Mizzou has more online programs than any institution in the Midwest and has the second most programs in the SEC and among the public AAU institutions. Investment in online programming is important to MU because “we want to meet people where they are in their careers and in their lives,” Thompson said.

To learn more about MU’s new online programs, visit online.missouri.edu/2020

Interested in getting your degree in engineering or a STEM-related field? On this episode of Online Stripes, hear from the Dean of the College of Engineering, Elizabeth Loboa — and learn how a degree in engineering can open doors — and boost your career prospects. 

Thinking of getting your degree in engineering or a STEM-related field? You’ve come to the right place. At Mizzou, we offer several programs in engineering. We also offer programs in data science and informatics that are fully online, which we’ll cover in detail in a future episode — so stay tuned.

In engineering, you can earn a bachelor’s in information technology, a master’s in biological engineering, or a master’s in industrial engineering. These classes are taught by our first-class faculty and researchers who have been recognized for groundbreaking work in the field — led by Dean Elizabeth Loboa, the College of Engineering’s first woman to serve in this position at Mizzou.

"Mizzou had contacted me about becoming the Dean here. As I did research and looked at what Mizzou had to offer. I fell in love with it, and I thought this is where we can really make a difference as a College of Engineering."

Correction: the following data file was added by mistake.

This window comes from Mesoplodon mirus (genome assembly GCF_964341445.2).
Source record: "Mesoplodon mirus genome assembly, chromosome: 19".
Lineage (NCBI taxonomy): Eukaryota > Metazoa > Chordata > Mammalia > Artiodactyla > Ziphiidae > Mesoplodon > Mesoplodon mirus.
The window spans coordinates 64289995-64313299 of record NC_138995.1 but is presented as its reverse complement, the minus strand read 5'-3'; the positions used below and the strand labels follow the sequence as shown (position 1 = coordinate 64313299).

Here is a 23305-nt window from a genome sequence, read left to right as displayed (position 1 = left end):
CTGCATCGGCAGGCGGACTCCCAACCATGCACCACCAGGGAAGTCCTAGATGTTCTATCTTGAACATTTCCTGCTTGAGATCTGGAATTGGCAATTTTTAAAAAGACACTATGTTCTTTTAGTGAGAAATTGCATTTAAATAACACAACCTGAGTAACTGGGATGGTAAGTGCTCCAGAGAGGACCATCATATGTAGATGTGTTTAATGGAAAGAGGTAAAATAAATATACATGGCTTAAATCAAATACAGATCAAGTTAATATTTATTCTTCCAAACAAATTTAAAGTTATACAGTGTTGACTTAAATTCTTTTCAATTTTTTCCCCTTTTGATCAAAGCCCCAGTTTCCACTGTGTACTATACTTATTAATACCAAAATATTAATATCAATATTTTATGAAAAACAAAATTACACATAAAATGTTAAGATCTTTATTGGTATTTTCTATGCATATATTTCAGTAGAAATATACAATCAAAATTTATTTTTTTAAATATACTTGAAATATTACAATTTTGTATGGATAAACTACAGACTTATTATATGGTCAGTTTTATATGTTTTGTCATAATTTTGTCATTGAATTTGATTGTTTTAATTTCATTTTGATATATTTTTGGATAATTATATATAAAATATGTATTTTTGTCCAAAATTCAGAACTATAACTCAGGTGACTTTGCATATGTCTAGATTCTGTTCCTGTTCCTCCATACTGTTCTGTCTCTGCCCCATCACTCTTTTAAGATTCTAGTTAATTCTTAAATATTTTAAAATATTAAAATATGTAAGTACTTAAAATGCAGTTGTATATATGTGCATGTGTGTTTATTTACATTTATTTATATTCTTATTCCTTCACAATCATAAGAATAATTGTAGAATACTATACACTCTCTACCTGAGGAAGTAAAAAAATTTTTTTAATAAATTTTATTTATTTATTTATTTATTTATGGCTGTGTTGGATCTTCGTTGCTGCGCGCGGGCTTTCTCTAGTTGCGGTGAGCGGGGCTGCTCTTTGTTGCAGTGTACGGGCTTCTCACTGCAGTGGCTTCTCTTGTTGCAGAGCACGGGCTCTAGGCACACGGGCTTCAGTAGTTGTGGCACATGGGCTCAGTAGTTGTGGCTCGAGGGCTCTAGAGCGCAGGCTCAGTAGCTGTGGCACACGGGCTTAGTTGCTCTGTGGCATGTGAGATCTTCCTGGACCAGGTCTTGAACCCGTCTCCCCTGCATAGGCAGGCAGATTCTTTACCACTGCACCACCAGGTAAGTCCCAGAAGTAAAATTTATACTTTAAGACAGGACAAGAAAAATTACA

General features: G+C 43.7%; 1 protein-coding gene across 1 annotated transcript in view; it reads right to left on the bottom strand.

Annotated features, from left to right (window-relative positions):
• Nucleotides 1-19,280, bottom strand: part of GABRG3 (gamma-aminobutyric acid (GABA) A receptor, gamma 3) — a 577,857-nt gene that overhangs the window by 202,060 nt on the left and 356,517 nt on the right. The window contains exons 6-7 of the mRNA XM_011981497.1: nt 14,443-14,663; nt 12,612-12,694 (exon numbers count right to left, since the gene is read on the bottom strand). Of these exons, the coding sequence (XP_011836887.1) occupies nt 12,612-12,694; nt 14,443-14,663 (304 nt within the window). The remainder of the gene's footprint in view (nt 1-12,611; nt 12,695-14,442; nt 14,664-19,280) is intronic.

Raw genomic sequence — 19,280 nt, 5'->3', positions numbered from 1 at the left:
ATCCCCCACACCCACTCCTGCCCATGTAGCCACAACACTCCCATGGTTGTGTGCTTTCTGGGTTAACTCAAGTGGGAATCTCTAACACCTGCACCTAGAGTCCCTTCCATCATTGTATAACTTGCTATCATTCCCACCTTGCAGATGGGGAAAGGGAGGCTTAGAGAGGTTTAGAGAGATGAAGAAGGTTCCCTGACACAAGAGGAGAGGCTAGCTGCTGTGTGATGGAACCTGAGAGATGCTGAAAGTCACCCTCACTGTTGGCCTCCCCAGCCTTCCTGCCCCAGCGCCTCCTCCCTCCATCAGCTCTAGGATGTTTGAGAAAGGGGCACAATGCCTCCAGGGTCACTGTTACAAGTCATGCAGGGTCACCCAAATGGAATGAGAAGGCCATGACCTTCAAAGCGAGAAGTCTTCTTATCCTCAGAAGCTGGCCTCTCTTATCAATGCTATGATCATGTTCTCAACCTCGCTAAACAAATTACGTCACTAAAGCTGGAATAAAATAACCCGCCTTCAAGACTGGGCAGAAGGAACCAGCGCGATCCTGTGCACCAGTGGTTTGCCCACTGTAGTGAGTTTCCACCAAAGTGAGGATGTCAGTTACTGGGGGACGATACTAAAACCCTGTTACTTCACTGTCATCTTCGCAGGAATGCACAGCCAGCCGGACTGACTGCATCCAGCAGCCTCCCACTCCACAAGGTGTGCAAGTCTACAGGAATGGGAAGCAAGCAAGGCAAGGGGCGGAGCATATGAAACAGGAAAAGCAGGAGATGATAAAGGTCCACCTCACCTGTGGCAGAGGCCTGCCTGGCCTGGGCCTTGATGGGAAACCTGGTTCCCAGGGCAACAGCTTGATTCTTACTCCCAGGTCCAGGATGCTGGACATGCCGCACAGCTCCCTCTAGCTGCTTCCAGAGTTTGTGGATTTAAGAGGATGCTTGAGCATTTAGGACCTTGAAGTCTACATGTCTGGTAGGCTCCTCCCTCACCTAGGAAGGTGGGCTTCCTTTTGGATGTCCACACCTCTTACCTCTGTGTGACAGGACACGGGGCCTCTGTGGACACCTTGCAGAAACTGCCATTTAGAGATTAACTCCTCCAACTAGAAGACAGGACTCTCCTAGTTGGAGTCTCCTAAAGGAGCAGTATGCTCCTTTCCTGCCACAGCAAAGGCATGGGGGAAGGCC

If you need a bachelor’s degree that will put you in high demand, consider the online bachelor of information technology. You’ll be hands-on with app development, software engineering, integrated systems design or even visual effects and media technology systems. 

"The online options are really exceptional to allow us to reach out to a broader constituency, bring in students from all over the country and the world and give them that level of training that is really going to help them further their careers."

If you already have your bachelor’s degree, know that getting your master of science in biological engineering from Mizzou is also a unique experience. Why? Many institutions require their graduate students to have completed undergraduate work specifically in engineering. But at Mizzou, we admit students from any STEM background to pursue their engineering degree. And that includes— science, technology, engineering and math.

What’s more, if you’re thinking of switching career paths, a biological engineering degree opens the door for many new opportunities.